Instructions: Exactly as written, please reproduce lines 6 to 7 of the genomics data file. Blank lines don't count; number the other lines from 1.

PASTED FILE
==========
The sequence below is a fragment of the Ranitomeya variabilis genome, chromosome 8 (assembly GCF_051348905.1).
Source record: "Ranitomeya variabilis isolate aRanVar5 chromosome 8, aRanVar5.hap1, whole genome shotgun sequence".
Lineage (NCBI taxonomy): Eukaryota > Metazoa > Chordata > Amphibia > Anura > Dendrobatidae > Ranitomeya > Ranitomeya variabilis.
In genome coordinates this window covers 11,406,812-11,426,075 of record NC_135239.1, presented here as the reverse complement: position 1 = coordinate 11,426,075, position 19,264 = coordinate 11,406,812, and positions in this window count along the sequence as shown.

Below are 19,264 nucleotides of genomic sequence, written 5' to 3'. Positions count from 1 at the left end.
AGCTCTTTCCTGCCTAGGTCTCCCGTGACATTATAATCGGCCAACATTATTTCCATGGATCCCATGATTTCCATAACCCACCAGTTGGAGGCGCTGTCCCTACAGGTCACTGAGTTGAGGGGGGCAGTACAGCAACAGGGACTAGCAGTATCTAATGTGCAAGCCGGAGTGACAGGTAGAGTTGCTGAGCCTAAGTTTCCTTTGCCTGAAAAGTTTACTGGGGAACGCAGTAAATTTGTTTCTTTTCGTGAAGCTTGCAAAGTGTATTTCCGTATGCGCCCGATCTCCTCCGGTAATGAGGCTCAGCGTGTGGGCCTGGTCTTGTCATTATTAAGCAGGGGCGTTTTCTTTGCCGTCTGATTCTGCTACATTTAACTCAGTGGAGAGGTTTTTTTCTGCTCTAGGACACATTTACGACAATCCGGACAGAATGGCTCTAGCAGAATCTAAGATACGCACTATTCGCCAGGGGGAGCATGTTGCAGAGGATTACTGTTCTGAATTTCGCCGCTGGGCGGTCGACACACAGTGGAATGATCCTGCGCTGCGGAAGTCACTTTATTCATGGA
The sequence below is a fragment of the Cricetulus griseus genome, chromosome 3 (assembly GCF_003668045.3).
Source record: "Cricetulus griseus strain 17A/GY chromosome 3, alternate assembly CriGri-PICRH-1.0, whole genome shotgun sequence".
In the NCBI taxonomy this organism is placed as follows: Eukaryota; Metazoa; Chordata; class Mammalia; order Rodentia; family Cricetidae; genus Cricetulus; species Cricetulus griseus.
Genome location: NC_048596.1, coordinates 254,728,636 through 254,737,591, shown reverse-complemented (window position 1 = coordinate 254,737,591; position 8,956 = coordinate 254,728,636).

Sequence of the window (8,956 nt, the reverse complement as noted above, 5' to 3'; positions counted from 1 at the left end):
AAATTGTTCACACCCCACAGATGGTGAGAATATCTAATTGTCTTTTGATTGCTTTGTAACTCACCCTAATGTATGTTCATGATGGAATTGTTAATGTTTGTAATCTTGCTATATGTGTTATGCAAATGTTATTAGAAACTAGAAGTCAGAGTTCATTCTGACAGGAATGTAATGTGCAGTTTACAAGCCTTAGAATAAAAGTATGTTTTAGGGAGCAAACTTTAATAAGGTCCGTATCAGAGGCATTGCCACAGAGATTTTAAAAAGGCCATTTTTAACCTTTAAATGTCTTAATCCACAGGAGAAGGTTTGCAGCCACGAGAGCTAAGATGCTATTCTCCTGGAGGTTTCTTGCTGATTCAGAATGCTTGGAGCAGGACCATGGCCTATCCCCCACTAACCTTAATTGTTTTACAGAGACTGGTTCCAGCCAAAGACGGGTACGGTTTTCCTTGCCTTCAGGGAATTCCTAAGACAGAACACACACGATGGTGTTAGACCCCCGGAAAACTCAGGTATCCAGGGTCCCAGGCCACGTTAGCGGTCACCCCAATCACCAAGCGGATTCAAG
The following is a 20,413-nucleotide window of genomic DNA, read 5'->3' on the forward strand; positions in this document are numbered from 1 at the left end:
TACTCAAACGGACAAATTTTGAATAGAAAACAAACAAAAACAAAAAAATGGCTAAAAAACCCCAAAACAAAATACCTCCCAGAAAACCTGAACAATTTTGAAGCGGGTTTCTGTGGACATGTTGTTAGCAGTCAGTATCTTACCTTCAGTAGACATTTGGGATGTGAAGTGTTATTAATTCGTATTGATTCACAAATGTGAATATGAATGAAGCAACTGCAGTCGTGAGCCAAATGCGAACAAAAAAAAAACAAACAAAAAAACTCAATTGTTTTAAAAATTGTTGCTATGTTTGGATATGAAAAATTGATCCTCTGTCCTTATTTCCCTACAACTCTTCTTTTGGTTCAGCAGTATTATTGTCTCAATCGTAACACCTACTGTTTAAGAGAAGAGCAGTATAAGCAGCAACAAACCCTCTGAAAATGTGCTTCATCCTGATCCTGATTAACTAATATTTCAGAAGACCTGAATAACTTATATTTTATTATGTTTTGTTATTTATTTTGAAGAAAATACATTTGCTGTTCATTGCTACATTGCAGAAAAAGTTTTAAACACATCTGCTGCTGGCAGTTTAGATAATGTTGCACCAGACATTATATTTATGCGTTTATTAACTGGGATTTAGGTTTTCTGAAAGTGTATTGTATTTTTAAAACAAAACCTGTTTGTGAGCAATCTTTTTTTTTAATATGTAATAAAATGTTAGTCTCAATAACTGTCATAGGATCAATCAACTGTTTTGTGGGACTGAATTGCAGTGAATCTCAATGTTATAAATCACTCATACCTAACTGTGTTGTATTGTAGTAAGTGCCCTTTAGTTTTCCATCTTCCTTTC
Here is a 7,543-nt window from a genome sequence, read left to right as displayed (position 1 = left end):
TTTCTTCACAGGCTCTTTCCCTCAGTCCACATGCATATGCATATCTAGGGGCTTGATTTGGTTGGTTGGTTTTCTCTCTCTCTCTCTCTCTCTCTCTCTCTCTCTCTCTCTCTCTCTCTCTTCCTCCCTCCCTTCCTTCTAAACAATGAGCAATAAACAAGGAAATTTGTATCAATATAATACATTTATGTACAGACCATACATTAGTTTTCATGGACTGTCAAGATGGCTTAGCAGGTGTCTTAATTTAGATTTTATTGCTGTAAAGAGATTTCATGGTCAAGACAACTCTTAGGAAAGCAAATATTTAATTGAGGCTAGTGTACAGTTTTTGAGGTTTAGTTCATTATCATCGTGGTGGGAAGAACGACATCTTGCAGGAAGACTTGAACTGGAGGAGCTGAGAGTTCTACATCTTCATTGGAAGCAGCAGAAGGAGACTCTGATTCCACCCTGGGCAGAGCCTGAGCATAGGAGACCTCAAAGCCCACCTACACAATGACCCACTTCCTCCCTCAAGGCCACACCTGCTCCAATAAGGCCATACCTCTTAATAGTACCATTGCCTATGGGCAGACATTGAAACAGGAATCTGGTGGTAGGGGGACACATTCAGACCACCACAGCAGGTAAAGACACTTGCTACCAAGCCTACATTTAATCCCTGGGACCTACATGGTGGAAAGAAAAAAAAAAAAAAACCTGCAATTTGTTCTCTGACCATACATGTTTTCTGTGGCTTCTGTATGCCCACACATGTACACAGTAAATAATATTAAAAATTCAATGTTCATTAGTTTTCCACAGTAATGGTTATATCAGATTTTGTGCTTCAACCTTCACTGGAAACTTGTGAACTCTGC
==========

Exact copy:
AGCTCTTTCCTGCCTAGGTCTCCCGTGACATTATAATCGGCCAACATTATTTCCATGGATCCCATGATTTCCATAACCCACCAGTTGGAGGCGCTGTCCCTACAGGTCACTGAGTTGAGGGGGGCAGTACAGCAACAGGGACTAGCAGTATCTAATGTGCAAGCCGGAGTGACAGGTAGAGTTGCTGAGCCTAAGTTTCCTTTGCCTGAAAAGTTTACTGGGGAACGCAGTAAATTTGTTTCTTTTCGTGAAGCTTGCAAAGTGTATTTCCGTATGCGCCCGATCTCCTCCGGTAATGAGGCTCAGCGTGTGGGCCTGGTCTTGTCATTATTAAGCAGGGGCGTTTTCTTTGCCGTCTGATTCTGCTACATTTAACTCAGTGGAGAGGTTTTTTTCTGCTCTAGGACACATTTACGACAATCCGGACAGAATGGCTCTAGCAGAATCTAAGATACGCACTATTCGCCAGGGGGAGCATGTTGCAGAGGATTACTGTTCTGAATTTCGCCGCTGGGCGGTCGACACACAGTGGAATGATCCTGCGCTGCGGAAGTCACTTTATTCATGGA
The sequence below is a fragment of the Cricetulus griseus genome, chromosome 3 (assembly GCF_003668045.3).